Nigeria’s tomato policy, which was enacted six month ago is yet to take a foothold since implementation commenced in May.
The country is the 13th largest producer of tomatoes in the world and second after Egypt in Africa, yet the country is the largest importer of tomato paste globally as the country is still unable to meet local demand.
“For now the impact of the tomato paste policy is not yet there, we are still watching and we hope by next year when the importers have exhausted all they imported before the policy commenced, we would begin to see the impact,” Abdulkarim Kaita, managing director, Dangote Tomato Processing Factory said.
“We have processed fresh tomatoes into concentrates since April hoping that importers would start buying locally but this is yet to happen. There is still no market for it and we have a lot of quantity in stock.
“It is one thing to put a policy in place and it is another thing to ensure it is fully implemented. A lot of importers anticipated the tomato paste policy and filled their warehouse with imported concentrates before the policy even commenced,” Kaita said.
Kaita noted that the country could grow 6000 tons of fresh tomatoes yearly but is yet to capitalise on the potential owing to the inability of the government to effectively implement policies that would drive investments and serve as an incentives for farmers to grow more.
In April this year, the Federal Government put a 50 percent import tariff, alongside an additional levy of $1,500 per metric ton on imported concentrates into the country while out-rightly banning the importation of tomato paste and this policy took effect in May.
But the policy has been very slow to take effect on the sector as no tomato paste industry is currently in operation in Nigeria.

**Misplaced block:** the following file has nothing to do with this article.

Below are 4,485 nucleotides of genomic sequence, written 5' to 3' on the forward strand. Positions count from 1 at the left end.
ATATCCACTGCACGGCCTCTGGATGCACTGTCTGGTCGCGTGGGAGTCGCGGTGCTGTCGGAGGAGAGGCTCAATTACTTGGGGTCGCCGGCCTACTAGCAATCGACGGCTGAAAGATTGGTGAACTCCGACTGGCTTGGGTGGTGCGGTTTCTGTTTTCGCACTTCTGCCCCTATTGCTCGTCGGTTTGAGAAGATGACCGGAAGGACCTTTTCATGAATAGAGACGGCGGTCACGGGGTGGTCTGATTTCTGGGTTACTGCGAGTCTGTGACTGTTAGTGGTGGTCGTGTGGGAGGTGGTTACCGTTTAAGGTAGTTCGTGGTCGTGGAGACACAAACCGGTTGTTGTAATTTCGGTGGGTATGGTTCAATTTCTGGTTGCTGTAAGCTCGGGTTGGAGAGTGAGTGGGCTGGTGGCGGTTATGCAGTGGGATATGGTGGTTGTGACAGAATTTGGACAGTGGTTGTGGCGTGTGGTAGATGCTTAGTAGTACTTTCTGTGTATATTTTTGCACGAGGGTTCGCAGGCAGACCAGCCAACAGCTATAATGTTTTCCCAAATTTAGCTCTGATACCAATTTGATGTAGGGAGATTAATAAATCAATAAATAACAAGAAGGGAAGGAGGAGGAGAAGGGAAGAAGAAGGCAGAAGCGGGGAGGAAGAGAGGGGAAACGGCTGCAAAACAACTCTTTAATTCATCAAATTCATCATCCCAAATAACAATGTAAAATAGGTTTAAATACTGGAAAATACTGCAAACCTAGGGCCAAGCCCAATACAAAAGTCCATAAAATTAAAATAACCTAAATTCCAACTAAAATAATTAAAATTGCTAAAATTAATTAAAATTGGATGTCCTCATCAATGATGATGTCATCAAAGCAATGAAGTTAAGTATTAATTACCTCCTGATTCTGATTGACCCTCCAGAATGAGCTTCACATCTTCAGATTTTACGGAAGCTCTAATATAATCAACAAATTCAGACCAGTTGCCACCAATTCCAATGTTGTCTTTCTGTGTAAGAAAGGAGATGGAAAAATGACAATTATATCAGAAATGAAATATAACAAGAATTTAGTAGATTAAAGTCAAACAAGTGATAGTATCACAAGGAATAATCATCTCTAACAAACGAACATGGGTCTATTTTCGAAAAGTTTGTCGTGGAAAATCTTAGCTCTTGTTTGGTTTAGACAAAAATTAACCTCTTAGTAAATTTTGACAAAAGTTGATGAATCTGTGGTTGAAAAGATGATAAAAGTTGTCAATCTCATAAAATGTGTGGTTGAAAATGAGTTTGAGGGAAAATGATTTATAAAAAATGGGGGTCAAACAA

Recently, BusinessDay surveyed some of the markets in Lagos and its environs and discovered that a lot of foreign tomato pastes are still in the shelves of traders in the market. This shows that imported paste are still finding its way into the Nigerian market.
Speaking with BusinessDay, Emmanuel Ijewere, vice president, Nigeria Agribusiness Group (NABG) said that the policy has been slow to have real impact because of the resistance of the importers who are bent on frustrating the policy.
“The problem we have is that the importers have turned out to be a very powerful group and this is so sad because not a single tomato produced in the country is used for the paste Nigerians are consuming,” Ijewere said.
“The government realised this and has enacted the policy but the importers are fighting back. This is the same problem we have with rice and chicken,” he added.
Ijewere stated that the policy approach was focused on addressing the issue from the processing end and eventually trickles down to the smallholder farmers. He noted that the country is losing billions of dollars annually to post-harvest losses.
He called on the government to educate farmers on best practices and provide them with improved seed verities to increase their yield per hectare.
Africa’s biggest economy produces 1.5 million tons of tomato per annum, with 0.7 million metric tons post-harvest loss. Tomato demand in Nigeria is put at 2.2 million metric tons per annum, leaving a gap of 700,000 metric tons, according to official data from the Agricultural Ministry.
Olatunde Oderinde, team lead, Market Development in the Niger Delta (MADE) said that Nigeria would only benefit from the tomato paste policy when all issues affecting all actors along the value chain are effectively resolved.
“We are yet to have a policy life cycle in Nigeria where every player in the industry is carried along and where their challenges are addressed holistically,” Oderinde said.
“Nigeria needs to work deliberately on policies that create inclusiveness. We need to sort out the issue of competitiveness to keep farmers productive and if we can provide them with a guaranteed market the smallholder farmers will produce more,” he added.